A Dividend Aristocrat is a company within the S&P 500 that has followed a policy of increasing dividends every year for at least 25 consecutive years. Aristocrats must also have a market capitalization of at least $3 billion and an average daily trading volume of at least $5 million for the first six months prior to the rebalancing date.
Not all members have huge dividends. In fact, most of the higher yielding equities are not aristocrats, though some are. Currently, though there are now 51 Dividend Aristocrats, only six of them offer a yield of at least four percent: Consolidated Edison (NYSE:ED), HCP (NYSE:HCP), Leggett & Platt (NYSE:LEG), Cincinnati Financial (NASDAQ:CINF), AT&T (NYSE:T) and Pitney Bowes (NYSE:PBI).
Below, I have listed the recent performance review for these six highest yielding Dividend Aristocrats, offering yields between 4 and 7.8 percent. Each of these equities has appreciated between forty and sixty-seven percent. In addition to their present dividend yields, I have also provided their 3-month and 1-year performance rates, and how much each equity appreciated from their 52-week low.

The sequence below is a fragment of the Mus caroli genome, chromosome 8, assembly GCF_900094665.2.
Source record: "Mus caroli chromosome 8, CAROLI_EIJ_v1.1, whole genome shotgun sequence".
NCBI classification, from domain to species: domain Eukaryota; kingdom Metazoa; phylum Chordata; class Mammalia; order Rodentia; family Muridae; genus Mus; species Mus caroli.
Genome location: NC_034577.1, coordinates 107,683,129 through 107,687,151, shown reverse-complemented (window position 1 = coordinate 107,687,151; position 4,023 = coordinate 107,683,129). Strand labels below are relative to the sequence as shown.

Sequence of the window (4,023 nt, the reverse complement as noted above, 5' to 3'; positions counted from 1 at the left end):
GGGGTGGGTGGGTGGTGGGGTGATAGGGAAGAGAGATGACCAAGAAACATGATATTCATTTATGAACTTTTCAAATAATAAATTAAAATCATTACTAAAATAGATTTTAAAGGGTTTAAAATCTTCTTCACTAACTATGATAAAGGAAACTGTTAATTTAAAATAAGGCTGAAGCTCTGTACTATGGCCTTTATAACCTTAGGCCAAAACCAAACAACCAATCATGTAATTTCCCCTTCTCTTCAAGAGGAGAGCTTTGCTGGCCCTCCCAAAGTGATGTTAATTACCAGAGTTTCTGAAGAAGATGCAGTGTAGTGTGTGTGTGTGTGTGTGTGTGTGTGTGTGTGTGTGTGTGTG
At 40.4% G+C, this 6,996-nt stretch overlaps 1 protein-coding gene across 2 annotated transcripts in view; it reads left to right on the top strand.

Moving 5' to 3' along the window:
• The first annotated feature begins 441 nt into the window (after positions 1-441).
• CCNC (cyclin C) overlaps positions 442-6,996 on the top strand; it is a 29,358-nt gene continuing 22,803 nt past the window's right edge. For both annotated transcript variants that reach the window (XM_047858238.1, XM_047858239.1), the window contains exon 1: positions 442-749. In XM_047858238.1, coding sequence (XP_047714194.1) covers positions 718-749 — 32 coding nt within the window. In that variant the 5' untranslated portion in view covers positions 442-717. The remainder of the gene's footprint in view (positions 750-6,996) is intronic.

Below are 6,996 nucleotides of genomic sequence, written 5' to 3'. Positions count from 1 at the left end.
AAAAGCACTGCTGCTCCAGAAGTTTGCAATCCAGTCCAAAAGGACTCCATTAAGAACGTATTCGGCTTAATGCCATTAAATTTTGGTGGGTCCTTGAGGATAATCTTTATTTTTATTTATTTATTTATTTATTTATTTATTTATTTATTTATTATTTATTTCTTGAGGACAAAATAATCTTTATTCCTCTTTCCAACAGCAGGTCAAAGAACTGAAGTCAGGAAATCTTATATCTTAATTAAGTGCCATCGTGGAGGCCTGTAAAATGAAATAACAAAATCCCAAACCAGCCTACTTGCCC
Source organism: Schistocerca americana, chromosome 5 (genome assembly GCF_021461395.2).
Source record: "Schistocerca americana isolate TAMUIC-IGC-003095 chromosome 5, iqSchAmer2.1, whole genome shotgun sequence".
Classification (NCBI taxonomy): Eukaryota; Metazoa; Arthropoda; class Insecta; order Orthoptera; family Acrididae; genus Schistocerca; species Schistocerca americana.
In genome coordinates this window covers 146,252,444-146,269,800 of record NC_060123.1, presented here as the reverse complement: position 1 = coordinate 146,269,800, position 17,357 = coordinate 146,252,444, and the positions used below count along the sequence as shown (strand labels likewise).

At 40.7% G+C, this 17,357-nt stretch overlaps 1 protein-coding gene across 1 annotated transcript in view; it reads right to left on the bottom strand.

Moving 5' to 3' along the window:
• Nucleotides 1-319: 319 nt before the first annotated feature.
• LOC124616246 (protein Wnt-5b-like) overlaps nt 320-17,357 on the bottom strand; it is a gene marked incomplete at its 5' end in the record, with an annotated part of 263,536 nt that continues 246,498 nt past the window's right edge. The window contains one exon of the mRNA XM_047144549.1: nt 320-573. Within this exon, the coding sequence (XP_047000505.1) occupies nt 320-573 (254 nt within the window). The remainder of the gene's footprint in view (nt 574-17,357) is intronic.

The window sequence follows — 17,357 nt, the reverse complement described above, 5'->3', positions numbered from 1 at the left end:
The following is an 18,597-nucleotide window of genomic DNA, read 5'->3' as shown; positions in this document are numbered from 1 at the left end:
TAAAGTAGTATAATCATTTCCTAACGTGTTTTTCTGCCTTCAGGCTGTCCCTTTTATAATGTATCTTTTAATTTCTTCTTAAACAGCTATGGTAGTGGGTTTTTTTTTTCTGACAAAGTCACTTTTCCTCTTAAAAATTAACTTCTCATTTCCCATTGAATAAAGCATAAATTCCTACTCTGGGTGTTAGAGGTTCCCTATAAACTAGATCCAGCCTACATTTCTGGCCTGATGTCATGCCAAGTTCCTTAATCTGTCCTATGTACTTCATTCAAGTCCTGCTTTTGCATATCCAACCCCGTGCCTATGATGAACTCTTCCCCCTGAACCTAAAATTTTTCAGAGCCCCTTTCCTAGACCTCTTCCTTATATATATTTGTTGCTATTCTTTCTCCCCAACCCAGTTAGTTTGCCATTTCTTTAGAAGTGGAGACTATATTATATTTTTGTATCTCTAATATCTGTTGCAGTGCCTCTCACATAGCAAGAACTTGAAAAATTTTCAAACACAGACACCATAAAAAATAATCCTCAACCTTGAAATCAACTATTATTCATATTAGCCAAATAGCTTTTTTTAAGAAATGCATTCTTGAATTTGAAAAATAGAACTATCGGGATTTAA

These companies have all appreciated between nine and forty-one percent from their 52-week lows. The only one that was down compared to three months ago is PBI, which is also the highest yielding Dividend Aristocrat.
S&P has also created a Dividend Aristocrats ETF (NYSEARCA:SDY), which now has a yield of 3.2 percent. Below is a chart of its recent market performance:
The Dividend Aristocrats do not all yield above the S&P average or the broader market, as one can become an aristocrat by maintaining and regularly increasing a below-average dividend. Many investors still prefer those lower dividends due to management's maintenance and consistent growth of them.